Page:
"The news of the withdrawal gave us more strength to fight," Minh said Thursday, after touring a museum in the capital, Hanoi, devoted to the Vietnamese victory and home to captured American tanks and destroyed aircraft.
"The U.S. left behind a weak South Vietnam army. Our spirits was so high and we all believed that Saigon would be liberated soon," he said.
Minh, who was on a two-week tour of northern Vietnam with other veterans, said he bears no ill will to the American soldiers even though much of the country was destroyed and an estimated 3 million Vietnamese died.
If he met an American veteran now he says, "I would not feel angry; instead I would extend my sympathy to them because they were sent to fight in Vietnam against their will."
But on his actions, he has no regrets. "If someone comes to destroy your house, you have to stand up to fight."
A POW'S REFLECTION
Two weeks before the last U.S. troops left Vietnam, Marine Corps Capt. James H. Warner was freed from North Vietnamese confinement after nearly 5 1/2 years as a prisoner of war. He said those years of forced labor and interrogation reinforced his conviction that the United States was right to confront the spread of communism.
The past 40 years have proven that free enterprise is the key to prosperity, Warner said in an interview Thursday at a coffee shop near his home in Rohrersville, Md., about 60 miles from Washington. He said American ideals ultimately prevailed, even if our methods weren't as effective as they could have been.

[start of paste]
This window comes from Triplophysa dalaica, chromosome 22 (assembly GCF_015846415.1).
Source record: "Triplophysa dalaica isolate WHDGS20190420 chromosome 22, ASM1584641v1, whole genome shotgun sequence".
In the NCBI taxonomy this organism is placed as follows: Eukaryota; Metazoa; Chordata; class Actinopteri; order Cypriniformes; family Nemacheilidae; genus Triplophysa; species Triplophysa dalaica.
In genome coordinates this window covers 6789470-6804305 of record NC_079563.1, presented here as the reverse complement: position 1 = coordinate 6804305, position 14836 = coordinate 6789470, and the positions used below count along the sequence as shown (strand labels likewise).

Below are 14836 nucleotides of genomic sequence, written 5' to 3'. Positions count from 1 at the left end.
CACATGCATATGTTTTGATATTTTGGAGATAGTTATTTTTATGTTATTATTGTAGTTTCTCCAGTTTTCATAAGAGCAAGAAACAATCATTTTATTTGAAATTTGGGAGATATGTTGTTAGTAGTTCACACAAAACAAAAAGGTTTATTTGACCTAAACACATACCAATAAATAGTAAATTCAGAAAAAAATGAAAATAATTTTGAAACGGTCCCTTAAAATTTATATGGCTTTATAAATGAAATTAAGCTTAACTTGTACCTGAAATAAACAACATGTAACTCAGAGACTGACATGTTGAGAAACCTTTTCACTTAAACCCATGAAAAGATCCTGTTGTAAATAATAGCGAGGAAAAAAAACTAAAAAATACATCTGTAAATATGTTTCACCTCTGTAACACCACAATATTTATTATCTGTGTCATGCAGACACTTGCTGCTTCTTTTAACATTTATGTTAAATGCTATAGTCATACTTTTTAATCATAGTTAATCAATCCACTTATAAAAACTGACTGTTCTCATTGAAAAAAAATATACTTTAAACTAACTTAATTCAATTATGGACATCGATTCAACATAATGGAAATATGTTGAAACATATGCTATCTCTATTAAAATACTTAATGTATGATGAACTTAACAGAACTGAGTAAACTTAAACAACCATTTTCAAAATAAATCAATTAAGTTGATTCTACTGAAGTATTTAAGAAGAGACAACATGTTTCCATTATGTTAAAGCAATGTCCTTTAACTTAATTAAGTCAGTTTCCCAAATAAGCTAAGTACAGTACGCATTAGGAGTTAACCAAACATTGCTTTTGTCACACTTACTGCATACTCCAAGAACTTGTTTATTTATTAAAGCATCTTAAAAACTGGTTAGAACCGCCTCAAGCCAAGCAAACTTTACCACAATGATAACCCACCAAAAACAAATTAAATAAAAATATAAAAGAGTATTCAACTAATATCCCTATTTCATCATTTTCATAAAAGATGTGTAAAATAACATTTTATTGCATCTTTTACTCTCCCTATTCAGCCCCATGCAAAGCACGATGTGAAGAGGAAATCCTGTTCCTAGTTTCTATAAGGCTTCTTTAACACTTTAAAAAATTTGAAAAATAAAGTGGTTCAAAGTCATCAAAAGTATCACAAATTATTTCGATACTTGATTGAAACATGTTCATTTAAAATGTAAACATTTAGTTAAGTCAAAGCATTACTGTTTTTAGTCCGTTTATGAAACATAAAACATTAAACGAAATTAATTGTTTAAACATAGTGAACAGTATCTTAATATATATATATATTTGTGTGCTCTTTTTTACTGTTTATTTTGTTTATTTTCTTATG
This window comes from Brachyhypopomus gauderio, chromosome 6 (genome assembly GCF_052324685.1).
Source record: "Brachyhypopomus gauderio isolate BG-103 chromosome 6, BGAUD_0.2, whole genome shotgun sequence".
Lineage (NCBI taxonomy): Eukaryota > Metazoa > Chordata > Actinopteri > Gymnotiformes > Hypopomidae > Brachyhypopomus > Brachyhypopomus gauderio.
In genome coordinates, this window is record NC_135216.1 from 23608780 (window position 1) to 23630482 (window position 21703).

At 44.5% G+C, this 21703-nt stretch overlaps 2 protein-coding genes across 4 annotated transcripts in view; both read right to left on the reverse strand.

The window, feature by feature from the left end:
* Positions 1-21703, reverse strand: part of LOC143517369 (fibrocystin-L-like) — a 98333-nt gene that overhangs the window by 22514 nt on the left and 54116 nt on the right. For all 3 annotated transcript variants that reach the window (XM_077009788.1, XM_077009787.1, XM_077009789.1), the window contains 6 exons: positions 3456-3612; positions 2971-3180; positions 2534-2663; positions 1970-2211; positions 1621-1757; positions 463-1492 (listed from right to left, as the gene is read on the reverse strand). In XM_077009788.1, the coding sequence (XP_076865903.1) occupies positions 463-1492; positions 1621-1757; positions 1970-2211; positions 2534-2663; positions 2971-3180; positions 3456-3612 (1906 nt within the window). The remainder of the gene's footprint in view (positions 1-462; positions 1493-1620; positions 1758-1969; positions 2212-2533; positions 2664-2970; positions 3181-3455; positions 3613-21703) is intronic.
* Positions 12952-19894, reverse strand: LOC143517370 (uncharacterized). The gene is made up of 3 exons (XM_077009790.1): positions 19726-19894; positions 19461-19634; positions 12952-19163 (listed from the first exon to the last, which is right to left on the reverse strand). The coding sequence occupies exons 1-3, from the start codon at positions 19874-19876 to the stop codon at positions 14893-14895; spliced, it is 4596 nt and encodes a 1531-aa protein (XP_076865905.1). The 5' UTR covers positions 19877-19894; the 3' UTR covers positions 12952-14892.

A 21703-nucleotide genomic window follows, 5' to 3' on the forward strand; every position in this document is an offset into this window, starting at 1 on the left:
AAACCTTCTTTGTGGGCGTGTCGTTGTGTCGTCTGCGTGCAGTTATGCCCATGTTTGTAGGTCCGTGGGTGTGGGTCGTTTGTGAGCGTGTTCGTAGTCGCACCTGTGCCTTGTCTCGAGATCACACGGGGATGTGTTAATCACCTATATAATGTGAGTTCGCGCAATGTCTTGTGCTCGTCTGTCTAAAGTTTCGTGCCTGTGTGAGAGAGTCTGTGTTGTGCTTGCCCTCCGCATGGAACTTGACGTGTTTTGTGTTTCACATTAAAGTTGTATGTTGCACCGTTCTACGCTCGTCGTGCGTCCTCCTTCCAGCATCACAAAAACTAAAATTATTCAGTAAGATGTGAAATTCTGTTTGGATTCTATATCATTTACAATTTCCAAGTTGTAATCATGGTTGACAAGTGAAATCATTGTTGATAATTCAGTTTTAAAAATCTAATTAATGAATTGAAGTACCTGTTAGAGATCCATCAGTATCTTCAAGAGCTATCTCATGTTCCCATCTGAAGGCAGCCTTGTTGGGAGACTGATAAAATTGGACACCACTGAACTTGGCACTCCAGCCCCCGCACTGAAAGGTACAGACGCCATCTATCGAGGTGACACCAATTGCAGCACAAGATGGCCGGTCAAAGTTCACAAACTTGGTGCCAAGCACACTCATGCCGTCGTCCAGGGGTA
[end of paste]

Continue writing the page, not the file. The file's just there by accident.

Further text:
"China has ditched socialism and gone in favor of improving their economy, and the same with Vietnam. The Berlin Wall is gone. So essentially, we won," he said. "We could have won faster if we had been a little more aggressive about pushing our ideas instead of just fighting."
Warner, 72, was the avionics officer in a Marine Corps attack squadron when his fighter plane was shot down north of the Demilitarized Zone in October 1967.
He said the communist-made goods he was issued as a prisoner, including razor blades and East German-made shovels, were inferior products that bolstered his resolve.
"It was worth it," he said.
A native of Ypsilanti, Mich., Warner went on to a career in law in government service. He is a member of the Republican Central Committee of Washington County, Md.
Denis Gray witnessed the Vietnam War twice — as an Army captain stationed in Saigon from 1970 to 1971 for a U.S. military intelligence unit, and again as a reporter at the start of a 40-year career with the AP.